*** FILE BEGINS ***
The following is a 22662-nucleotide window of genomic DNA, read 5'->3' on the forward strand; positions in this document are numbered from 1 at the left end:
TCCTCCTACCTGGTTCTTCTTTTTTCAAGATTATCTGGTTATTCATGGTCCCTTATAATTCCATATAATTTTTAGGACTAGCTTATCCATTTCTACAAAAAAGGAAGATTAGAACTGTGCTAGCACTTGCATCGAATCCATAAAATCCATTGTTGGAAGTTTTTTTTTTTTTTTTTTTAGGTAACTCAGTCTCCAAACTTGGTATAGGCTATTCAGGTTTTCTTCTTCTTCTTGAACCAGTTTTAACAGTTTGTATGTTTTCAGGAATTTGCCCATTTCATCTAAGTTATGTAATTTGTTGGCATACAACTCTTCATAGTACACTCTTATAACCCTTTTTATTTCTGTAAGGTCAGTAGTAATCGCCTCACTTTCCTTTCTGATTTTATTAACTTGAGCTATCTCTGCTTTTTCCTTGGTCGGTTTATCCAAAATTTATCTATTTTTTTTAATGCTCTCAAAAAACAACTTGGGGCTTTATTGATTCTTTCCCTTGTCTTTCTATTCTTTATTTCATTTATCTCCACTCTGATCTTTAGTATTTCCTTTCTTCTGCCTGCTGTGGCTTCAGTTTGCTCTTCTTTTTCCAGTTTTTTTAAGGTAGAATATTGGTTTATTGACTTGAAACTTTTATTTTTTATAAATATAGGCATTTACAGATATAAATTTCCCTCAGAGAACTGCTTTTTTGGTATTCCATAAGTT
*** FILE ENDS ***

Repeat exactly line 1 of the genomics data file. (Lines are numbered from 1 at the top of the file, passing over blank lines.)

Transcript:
The following is a 22662-nucleotide window of genomic DNA, read 5'->3' on the forward strand; positions in this document are numbered from 1 at the left end: